Relieving knee pain often requires experimenting with different approaches. It’s always best to start with the least invasive approach available. You’ll know it’s time for knee replacement when all of the other options fail to bring relief and your daily activities are severely curtailed by your knee pain. Here are a few approaches to try.
Exercise for relieving knee pain
It is natural to want to avoid movements and activities that make your pain worse. Yet health experts agree that people with knee osteoarthritis can benefit from certain types of exercise. People who stop activity because they feel pain are at risk of having more problems, because avoiding activity can cause muscles and bones to weaken and joints to get stiffer. Safe exercise helps lubricate joints and keeps muscles strong. Done on a regular basis, exercise has been found to help people control pain from knee osteoarthritis. Your doctor may have you see a physical therapist to discuss the types of exercise that will be best for you.
Capsaicin for relieving knee pain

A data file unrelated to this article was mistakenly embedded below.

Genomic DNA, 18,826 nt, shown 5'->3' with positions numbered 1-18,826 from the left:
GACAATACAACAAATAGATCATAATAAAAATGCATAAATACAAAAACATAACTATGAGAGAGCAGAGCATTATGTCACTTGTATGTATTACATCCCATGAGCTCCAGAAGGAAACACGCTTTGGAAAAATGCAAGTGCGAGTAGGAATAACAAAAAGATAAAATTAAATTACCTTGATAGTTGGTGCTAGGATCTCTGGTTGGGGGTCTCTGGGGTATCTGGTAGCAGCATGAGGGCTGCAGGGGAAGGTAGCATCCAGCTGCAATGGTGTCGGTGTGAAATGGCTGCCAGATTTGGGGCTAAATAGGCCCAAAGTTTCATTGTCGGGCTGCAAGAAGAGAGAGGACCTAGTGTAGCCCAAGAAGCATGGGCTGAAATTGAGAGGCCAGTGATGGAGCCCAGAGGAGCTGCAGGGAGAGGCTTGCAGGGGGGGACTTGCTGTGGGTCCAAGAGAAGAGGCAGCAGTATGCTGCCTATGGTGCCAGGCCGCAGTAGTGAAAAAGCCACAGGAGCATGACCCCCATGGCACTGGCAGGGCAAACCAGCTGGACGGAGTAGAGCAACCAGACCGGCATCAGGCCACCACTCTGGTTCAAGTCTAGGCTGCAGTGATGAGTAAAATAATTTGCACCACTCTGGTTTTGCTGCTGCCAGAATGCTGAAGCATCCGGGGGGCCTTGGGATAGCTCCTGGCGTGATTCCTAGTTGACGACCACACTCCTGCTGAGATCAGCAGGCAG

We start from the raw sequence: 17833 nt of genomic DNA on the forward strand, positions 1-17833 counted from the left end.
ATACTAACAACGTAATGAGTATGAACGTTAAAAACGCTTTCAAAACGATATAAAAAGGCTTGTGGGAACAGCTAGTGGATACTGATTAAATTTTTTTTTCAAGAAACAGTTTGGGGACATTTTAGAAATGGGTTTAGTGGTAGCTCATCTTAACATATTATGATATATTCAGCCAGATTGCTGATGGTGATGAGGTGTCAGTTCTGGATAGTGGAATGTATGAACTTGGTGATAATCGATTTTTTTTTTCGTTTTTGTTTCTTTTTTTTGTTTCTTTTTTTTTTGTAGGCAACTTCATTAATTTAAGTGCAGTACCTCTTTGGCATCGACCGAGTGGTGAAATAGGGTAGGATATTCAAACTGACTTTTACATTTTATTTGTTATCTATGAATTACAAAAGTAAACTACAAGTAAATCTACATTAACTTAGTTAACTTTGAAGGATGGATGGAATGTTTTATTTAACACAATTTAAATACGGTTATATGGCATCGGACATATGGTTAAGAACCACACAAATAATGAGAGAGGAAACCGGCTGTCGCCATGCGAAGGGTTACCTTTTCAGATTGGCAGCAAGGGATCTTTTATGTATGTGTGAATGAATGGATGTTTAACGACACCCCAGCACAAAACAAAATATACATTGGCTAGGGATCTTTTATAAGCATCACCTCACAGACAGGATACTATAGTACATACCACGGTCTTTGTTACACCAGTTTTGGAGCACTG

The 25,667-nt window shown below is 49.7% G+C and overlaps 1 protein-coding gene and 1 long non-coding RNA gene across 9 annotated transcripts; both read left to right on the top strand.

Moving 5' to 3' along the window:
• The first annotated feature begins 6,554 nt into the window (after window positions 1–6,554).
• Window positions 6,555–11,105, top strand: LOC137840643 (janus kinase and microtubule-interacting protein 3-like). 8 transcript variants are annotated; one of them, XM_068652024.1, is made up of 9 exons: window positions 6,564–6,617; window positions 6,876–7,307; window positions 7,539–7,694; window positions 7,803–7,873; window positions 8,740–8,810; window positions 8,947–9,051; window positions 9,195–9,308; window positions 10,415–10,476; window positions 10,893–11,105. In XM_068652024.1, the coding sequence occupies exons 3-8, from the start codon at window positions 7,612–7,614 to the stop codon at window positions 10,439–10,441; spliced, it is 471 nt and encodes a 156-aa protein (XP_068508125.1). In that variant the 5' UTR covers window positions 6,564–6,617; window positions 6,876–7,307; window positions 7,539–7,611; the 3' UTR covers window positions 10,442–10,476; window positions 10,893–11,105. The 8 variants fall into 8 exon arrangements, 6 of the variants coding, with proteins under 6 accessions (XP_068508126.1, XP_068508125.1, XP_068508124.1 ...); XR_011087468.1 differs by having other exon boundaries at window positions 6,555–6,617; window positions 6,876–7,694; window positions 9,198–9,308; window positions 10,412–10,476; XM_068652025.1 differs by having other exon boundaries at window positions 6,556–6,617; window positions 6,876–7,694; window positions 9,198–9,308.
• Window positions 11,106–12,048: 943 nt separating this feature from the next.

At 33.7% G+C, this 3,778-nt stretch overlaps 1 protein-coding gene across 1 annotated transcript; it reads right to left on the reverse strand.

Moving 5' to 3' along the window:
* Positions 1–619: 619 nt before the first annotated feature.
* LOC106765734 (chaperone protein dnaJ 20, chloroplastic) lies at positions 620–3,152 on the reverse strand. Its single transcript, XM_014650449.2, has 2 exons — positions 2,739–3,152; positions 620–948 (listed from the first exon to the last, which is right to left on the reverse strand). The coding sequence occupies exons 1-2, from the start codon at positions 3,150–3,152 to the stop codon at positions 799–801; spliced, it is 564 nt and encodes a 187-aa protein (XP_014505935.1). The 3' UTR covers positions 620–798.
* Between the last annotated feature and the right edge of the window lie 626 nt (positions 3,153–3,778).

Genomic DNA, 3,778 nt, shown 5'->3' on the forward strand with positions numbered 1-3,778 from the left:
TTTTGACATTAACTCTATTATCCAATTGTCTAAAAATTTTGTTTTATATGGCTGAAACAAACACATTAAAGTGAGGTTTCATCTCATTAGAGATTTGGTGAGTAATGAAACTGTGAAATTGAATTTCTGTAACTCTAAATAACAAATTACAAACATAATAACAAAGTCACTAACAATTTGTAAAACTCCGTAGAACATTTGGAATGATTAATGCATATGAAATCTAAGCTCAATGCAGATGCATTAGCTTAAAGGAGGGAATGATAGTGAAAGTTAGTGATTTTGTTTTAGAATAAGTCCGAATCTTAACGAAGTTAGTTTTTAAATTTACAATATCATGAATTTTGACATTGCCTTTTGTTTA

Many types of rubs and creams may give the feeling of warmth but do little to ease the pain felt with knee osteoarthritis. Capsaicin is different. It comes from the common pepper plant and works by getting the body to release chemicals that block pain. It does more than give a feeling of warmth on the skin. Clinical studies show that capsaicin is effective in easing pain from knee osteoarthritis. Be sure to check with your doctor before using it. Also, because it causes irritation, be sure to wash your hands after rubbing it on your knee to keep from accidentally rubbing it in your eyes or on other parts of your skin.
Hyaluronin for relieving knee pain
Healthy joints are lubricated and cushioned by fluid inside the joint. Osteoarthritis causes the joints to become sore and stiff because the joint fluid loses its ability to lubricate and cushion.
Doctors have observed good results with a material called hyaluronin, a substance that imitates the fluid in your knee joint. The fluid is injected directly into the sore joint up to three times over a period of several weeks. Some people find that the benefits begin to wear off. When this happens, additional injections can be given every six months.
Many patients who have had these shots report less pain and find it easier to do their activities. However, people with more advanced knee osteoarthritis don’t always benefit from the shots.